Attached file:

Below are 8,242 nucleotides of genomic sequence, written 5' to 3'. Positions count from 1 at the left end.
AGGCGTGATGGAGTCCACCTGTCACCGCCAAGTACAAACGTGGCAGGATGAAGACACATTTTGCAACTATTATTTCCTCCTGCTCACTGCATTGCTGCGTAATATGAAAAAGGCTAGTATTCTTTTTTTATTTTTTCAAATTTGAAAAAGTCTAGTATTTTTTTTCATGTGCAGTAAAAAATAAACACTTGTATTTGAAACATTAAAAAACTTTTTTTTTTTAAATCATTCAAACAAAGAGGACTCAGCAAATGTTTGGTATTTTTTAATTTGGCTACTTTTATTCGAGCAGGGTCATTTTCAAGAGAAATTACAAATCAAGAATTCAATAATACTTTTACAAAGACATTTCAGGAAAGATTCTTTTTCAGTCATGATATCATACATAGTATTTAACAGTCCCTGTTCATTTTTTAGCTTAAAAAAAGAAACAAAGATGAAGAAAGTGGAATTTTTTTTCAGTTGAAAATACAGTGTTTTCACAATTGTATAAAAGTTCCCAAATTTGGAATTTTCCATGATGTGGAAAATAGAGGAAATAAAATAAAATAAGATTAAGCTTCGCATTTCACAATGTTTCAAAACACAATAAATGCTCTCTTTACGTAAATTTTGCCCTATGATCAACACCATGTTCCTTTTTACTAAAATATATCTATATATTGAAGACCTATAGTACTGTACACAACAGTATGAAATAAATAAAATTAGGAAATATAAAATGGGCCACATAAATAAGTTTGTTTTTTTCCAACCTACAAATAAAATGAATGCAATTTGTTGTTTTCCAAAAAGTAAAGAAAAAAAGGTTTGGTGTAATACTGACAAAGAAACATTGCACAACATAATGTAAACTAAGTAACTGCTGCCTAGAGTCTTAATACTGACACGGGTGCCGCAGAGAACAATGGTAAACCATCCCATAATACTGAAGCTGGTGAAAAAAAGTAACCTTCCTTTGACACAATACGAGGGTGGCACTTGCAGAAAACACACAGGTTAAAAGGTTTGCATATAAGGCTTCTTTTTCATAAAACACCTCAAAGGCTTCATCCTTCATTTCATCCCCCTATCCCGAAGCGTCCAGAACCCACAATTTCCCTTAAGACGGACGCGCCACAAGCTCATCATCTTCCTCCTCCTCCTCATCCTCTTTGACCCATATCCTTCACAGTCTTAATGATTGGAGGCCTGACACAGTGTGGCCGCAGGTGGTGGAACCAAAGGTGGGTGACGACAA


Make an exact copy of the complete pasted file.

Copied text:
Below are 8,242 nucleotides of genomic sequence, written 5' to 3'. Positions count from 1 at the left end.
AGGCGTGATGGAGTCCACCTGTCACCGCCAAGTACAAACGTGGCAGGATGAAGACACATTTTGCAACTATTATTTCCTCCTGCTCACTGCATTGCTGCGTAATATGAAAAAGGCTAGTATTCTTTTTTTATTTTTTCAAATTTGAAAAAGTCTAGTATTTTTTTTCATGTGCAGTAAAAAATAAACACTTGTATTTGAAACATTAAAAAACTTTTTTTTTTTAAATCATTCAAACAAAGAGGACTCAGCAAATGTTTGGTATTTTTTAATTTGGCTACTTTTATTCGAGCAGGGTCATTTTCAAGAGAAATTACAAATCAAGAATTCAATAATACTTTTACAAAGACATTTCAGGAAAGATTCTTTTTCAGTCATGATATCATACATAGTATTTAACAGTCCCTGTTCATTTTTTAGCTTAAAAAAAGAAACAAAGATGAAGAAAGTGGAATTTTTTTTCAGTTGAAAATACAGTGTTTTCACAATTGTATAAAAGTTCCCAAATTTGGAATTTTCCATGATGTGGAAAATAGAGGAAATAAAATAAAATAAGATTAAGCTTCGCATTTCACAATGTTTCAAAACACAATAAATGCTCTCTTTACGTAAATTTTGCCCTATGATCAACACCATGTTCCTTTTTACTAAAATATATCTATATATTGAAGACCTATAGTACTGTACACAACAGTATGAAATAAATAAAATTAGGAAATATAAAATGGGCCACATAAATAAGTTTGTTTTTTTCCAACCTACAAATAAAATGAATGCAATTTGTTGTTTTCCAAAAAGTAAAGAAAAAAAGGTTTGGTGTAATACTGACAAAGAAACATTGCACAACATAATGTAAACTAAGTAACTGCTGCCTAGAGTCTTAATACTGACACGGGTGCCGCAGAGAACAATGGTAAACCATCCCATAATACTGAAGCTGGTGAAAAAAAGTAACCTTCCTTTGACACAATACGAGGGTGGCACTTGCAGAAAACACACAGGTTAAAAGGTTTGCATATAAGGCTTCTTTTTCATAAAACACCTCAAAGGCTTCATCCTTCATTTCATCCCCCTATCCCGAAGCGTCCAGAACCCACAATTTCCCTTAAGACGGACGCGCCACAAGCTCATCATCTTCCTCCTCCTCCTCATCCTCTTTGACCCATATCCTTCACAGTCTTAATGATTGGAGGCCTGACACAGTGTGGCCGCAGGTGGTGGAACCAAAGGTGGGTGACGACAA